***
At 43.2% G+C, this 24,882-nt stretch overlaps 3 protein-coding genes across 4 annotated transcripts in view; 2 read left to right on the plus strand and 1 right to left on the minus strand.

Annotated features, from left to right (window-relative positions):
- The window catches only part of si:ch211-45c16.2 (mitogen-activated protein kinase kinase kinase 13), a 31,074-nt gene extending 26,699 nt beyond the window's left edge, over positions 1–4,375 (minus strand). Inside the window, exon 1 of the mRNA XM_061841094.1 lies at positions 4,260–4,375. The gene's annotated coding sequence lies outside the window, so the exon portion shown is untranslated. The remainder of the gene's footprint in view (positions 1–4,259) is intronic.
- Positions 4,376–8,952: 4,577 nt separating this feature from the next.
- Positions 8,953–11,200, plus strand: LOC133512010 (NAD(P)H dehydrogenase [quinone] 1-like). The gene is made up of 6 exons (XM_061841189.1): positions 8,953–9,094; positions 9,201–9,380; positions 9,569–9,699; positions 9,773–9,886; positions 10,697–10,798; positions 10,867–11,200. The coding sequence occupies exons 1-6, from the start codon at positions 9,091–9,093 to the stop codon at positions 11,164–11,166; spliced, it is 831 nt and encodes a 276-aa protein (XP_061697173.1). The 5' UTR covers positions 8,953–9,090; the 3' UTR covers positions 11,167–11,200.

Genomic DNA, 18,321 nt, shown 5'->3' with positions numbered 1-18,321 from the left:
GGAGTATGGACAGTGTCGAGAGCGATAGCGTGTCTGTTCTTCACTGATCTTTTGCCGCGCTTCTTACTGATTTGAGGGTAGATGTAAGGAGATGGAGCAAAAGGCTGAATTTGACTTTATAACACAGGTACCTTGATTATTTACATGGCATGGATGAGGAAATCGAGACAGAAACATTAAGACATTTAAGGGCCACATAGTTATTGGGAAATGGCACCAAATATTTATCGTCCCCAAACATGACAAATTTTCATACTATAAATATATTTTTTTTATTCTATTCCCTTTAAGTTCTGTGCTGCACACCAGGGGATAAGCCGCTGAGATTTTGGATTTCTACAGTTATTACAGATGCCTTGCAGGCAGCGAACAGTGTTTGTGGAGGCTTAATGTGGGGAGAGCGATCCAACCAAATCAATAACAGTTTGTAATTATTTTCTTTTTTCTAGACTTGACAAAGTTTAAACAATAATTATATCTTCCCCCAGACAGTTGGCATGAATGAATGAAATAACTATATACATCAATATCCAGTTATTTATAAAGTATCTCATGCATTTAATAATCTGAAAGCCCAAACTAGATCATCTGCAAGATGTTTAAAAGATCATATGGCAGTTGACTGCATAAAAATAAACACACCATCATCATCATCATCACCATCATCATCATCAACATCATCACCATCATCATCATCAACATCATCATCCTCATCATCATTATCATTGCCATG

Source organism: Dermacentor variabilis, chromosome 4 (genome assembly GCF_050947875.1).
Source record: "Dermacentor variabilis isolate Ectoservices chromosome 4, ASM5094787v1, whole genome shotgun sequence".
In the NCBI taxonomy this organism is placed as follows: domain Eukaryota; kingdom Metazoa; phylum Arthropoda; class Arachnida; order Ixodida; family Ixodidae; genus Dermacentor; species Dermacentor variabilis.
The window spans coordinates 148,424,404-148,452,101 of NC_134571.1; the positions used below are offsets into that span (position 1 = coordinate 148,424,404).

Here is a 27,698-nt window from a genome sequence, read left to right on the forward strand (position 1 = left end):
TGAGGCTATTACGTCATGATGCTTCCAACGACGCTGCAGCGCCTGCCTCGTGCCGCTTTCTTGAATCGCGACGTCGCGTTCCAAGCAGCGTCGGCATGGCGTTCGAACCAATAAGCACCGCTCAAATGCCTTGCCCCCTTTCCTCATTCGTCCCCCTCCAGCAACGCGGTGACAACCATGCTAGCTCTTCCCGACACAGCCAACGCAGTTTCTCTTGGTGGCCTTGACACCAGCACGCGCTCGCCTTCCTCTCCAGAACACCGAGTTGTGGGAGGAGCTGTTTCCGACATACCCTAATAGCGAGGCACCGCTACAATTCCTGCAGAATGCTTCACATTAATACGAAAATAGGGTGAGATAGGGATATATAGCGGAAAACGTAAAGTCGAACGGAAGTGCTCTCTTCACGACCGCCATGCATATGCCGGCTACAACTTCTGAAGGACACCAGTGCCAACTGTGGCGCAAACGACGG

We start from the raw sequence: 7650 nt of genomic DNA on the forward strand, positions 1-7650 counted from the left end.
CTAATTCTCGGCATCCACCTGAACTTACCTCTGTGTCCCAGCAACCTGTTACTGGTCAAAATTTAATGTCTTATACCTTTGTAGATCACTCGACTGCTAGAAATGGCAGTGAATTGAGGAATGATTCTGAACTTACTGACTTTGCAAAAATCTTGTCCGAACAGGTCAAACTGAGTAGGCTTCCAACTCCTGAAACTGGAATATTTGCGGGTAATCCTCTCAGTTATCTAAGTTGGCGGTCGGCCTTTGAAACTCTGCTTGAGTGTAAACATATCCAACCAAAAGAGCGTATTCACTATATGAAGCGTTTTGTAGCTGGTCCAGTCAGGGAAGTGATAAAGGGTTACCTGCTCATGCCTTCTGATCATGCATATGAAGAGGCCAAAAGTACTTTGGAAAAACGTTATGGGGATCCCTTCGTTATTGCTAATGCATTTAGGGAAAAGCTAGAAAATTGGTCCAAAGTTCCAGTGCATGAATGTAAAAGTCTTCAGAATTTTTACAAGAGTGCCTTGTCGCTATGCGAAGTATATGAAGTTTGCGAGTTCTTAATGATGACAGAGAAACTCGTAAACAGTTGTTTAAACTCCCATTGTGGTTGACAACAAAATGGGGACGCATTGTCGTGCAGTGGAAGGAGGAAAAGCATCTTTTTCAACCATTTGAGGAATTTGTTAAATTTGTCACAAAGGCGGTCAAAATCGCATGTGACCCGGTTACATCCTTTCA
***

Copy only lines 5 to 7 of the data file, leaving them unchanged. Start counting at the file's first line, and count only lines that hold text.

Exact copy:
- Positions 8,953–11,200, plus strand: LOC133512010 (NAD(P)H dehydrogenase [quinone] 1-like). The gene is made up of 6 exons (XM_061841189.1): positions 8,953–9,094; positions 9,201–9,380; positions 9,569–9,699; positions 9,773–9,886; positions 10,697–10,798; positions 10,867–11,200. The coding sequence occupies exons 1-6, from the start codon at positions 9,091–9,093 to the stop codon at positions 11,164–11,166; spliced, it is 831 nt and encodes a 276-aa protein (XP_061697173.1). The 5' UTR covers positions 8,953–9,090; the 3' UTR covers positions 11,167–11,200.

Genomic DNA, 18,321 nt, shown 5'->3' with positions numbered 1-18,321 from the left:
GGAGTATGGACAGTGTCGAGAGCGATAGCGTGTCTGTTCTTCACTGATCTTTTGCCGCGCTTCTTACTGATTTGAGGGTAGATGTAAGGAGATGGAGCAAAAGGCTGAATTTGACTTTATAACACAGGTACCTTGATTATTTACATGGCATGGATGAGGAAATCGAGACAGAAACATTAAGACATTTAAGGGCCACATAGTTATTGGGAAATGGCACCAAATATTTATCGTCCCCAAACATGACAAATTTTCATACTATAAATATATTTTTTTTATTCTATTCCCTTTAAGTTCTGTGCTGCACACCAGGGGATAAGCCGCTGAGATTTTGGATTTCTACAGTTATTACAGATGCCTTGCAGGCAGCGAACAGTGTTTGTGGAGGCTTAATGTGGGGAGAGCGATCCAACCAAATCAATAACAGTTTGTAATTATTTTCTTTTTTCTAGACTTGACAAAGTTTAAACAATAATTATATCTTCCCCCAGACAGTTGGCATGAATGAATGAAATAACTATATACATCAATATCCAGTTATTTATAAAGTATCTCATGCATTTAATAATCTGAAAGCCCAAACTAGATCATCTGCAAGATGTTTAAAAGATCATATGGCAGTTGACTGCATAAAAATAAACACACCATCATCATCATCATCACCATCATCATCATCAACATCATCACCATCATCATCATCAACATCATCATCCTCATCATCATTATCATTGCCATG